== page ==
Saturday, 3 March 2012


"I thought you had died. Or gone to Birmingham."

It is often said that Survival laid the groundwork for the new series with it's setting in a London council estate. As I dislike the new series, this does not exactly fill me with enthusiasm. I'd rather watch this than Rose any day. Neither story gets real life quite right. Survival has the incongruity of the very middle-class seeming Ace, while Rose has the titular character dressed in casual clothes while working in a department store.

Survival is of course the last televised Doctor Who story of the 1963-1989 series. It is not a big dramatic ending to the series, but this is probably not a bad thing. The new series has been ravaged by a philosophy that says that every season finale has to be bigger than the last one, with more explosions, more incidents of the Doctor saving the universe, more tearful companions and more dramatic Murray-Gold music. In contrast, the TRVE Doctor Who series has a quiet, dignified end, with that beautiful voiceover. That hastily written piece of dialogue just sums up exactly what the show is about.

An Unearthly Child had two ordinary people being kidnapped and taken from the mundane world of London to a savage and primitive environment where they had to use their wits to survive. It is therefore highly appropriate that the last story of the series should share those elements. The last Doctor Who story takes us to where we began. Yet crucially the difference is that the Doctor's companion in this story has no desire to go back to London and instead embraces the life of travel in the TARDIS.

One of the things I love about the Seventh Doctor era is stories like this that have a strong element of magic or fantasy. There is not attempt to come up with a silly scientific explanation of how the Cheetahs can travel, how violence can destroy a planet, or how the people of the mysterious planet turned into Cheetahs. People talk about magic in the Moffat era, but this is not really magic at all but nonsense science that does anything the writers want it to do, along with a few visual references to Mary Poppins and Disney. What we get in Survival is real magic.

The metaphorical overtones of this story are fascinating to explore. The references to blood and the moon and female sisterhood all point towards themes of menstruation and female sexuality. There is a very subtle sexual subtext to Ace's transformation into a Cheetah girl. Survival is thus similar to Kinda in having a character permanently effected by a change. This is not like Star Trek, where everything is resolved in the end. It is perhaps a little disappointing that the New Adventures make so few references to Ace's transformation (it is mentioned in Witch Mark and Blood Heat). However, it is possible that the Ace's increasing aggression and combat prowess are a result of the change.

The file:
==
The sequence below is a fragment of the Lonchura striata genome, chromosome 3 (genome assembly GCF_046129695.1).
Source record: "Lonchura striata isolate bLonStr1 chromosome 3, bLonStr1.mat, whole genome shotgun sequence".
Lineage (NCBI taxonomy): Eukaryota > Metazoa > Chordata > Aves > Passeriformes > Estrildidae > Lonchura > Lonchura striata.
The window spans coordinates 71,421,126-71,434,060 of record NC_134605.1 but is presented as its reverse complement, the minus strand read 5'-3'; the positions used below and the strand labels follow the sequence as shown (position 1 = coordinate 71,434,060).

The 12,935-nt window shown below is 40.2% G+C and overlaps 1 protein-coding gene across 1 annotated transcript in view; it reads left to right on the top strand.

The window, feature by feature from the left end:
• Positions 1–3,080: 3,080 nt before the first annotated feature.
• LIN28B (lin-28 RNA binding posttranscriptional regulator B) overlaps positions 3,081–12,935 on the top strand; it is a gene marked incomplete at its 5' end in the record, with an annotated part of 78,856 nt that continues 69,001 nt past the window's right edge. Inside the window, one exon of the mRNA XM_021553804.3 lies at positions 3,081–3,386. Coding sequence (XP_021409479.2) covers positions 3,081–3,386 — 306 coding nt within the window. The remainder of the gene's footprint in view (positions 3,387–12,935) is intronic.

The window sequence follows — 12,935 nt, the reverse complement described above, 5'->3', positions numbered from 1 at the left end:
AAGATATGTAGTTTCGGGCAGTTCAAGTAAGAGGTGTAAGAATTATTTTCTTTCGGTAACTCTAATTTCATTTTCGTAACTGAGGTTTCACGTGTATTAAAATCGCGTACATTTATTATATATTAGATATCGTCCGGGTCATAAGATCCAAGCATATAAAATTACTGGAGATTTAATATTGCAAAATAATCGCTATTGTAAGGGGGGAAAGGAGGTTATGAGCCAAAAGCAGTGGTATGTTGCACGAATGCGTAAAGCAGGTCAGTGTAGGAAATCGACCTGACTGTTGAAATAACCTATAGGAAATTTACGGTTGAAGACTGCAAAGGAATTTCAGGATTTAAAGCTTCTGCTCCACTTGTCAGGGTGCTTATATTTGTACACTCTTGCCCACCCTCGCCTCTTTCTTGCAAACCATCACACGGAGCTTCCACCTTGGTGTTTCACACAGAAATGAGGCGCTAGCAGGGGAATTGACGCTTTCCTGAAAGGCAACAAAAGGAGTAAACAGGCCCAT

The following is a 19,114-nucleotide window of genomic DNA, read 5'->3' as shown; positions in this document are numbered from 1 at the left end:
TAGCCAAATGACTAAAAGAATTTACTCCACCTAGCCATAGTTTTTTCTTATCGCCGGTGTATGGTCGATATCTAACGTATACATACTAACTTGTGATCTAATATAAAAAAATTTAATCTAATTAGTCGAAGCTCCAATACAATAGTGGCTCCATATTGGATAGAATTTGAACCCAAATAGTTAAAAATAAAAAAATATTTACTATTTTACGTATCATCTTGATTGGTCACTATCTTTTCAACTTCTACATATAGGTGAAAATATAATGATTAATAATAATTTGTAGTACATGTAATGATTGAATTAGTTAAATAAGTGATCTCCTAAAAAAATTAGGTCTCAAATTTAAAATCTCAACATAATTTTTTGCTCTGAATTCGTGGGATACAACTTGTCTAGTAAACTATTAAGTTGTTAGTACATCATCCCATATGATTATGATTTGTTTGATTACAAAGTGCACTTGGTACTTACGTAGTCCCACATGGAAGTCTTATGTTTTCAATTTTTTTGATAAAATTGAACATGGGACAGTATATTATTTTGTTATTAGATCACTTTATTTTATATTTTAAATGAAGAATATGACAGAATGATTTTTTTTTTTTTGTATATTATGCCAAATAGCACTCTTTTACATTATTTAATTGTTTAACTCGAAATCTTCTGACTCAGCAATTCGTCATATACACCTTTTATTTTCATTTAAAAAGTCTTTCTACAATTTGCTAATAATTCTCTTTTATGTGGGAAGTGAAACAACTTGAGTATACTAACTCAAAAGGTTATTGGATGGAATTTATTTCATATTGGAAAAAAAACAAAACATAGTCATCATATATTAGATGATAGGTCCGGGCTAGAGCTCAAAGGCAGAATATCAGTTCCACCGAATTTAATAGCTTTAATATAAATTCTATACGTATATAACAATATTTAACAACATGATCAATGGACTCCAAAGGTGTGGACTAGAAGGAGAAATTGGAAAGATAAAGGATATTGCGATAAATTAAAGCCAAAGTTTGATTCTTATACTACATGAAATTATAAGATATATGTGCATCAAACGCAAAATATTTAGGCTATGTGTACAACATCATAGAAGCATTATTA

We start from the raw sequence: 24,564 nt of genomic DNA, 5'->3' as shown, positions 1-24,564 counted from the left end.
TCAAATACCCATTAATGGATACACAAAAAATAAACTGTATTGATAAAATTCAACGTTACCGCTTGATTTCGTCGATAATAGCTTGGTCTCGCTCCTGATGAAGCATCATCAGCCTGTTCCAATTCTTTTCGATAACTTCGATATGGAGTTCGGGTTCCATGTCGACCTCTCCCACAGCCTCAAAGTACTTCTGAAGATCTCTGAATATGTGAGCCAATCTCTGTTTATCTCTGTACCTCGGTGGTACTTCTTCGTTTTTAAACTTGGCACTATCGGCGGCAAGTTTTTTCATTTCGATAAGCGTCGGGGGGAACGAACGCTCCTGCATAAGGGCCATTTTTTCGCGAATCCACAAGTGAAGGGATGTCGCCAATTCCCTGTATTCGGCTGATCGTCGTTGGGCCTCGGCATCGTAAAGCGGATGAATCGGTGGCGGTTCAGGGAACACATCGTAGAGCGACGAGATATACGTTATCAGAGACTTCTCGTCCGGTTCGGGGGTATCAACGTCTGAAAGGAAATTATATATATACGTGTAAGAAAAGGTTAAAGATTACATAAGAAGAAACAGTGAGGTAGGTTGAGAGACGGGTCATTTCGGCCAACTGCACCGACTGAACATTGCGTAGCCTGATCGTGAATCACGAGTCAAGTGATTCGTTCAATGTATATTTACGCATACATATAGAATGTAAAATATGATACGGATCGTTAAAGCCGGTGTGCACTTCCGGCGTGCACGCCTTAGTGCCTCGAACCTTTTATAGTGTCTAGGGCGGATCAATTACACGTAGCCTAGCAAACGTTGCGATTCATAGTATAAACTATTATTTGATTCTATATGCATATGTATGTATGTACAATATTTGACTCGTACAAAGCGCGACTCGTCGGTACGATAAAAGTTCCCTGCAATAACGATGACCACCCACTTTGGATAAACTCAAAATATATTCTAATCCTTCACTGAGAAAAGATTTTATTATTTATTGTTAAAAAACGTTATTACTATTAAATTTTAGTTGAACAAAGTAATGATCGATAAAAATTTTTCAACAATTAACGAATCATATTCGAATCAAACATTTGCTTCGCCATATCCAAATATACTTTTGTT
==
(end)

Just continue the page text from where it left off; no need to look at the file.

On the whole I would rather that this story did not include the Master. This is possibly Anthony Ainley's best performance and there is none of the sill plots that you get in other Master stories, but I still don't think he adds any value to the material. It seems almost as though JNT and Cartmel said "We've done a Dalek story, a Cyberman story, now let's do a Master story!" I don't think the Master fits into the world of the darker Seventh Doctor.

The Cheetah planet is beautifully realised. It is at once both scenic and terrifying. The Cheetah costumes bear a good deal of similarity to some of the creatures in the BBC Chronicles of Narnia that was being made at the same time. I can assure anybody who has not seen those programs that the Cheetah costumes really are the superior.

There are some nice surreal moments, such as the cameo from Hale and Pace and the morose girl collecting money. For such a small part, that girl leaves quite an unsettling impression.

Sergeant Patterson is a fun character. He is very well realised and there is a great irony in his being unable to live up to his own idealism. It's interesting to watch a character like him, because they have become in such short supply that they tend to be regarded as heroes. I suspect nowadays a volunteer like him would be in line for a medal. Helping out in the community is what the government likes, even though hardly anybody has the time to do it.

One thing that bothers me is all the deaths in this story, made more shocking by the fact that they are young people. This does not sit easily with its generally light tone. The story has other faults, most obviously the clumsiness of its climax. However, on the whole it is a worthy ending for the 1963-1989 series.


  1. A story that gets better as the years go on, with renewed appreciation as being (yet another) source of inspiration for the 2005 BBC Wales revamp. Survival is a great 3-parter that functions on many levels like all good Dr Who stories.

    I never understood the Hale and Pace scene, especially after learning that they were minor celebrities. However, McCoy has great chemistry with them. The animatronic cat is rubbish, the Master playing with hacky sacks is dire and his boy-band-army is unfortunate. Even so, an excellent adventure.

    (I agree that there is no reason for the Master to be featured in this story but Ainley is outstanding)

    1. Thanks for the comment.

      The Hale and Pace scene just has a nice surreal feel, like the girl collecting money. There is a disconcering sense of weirdness about them.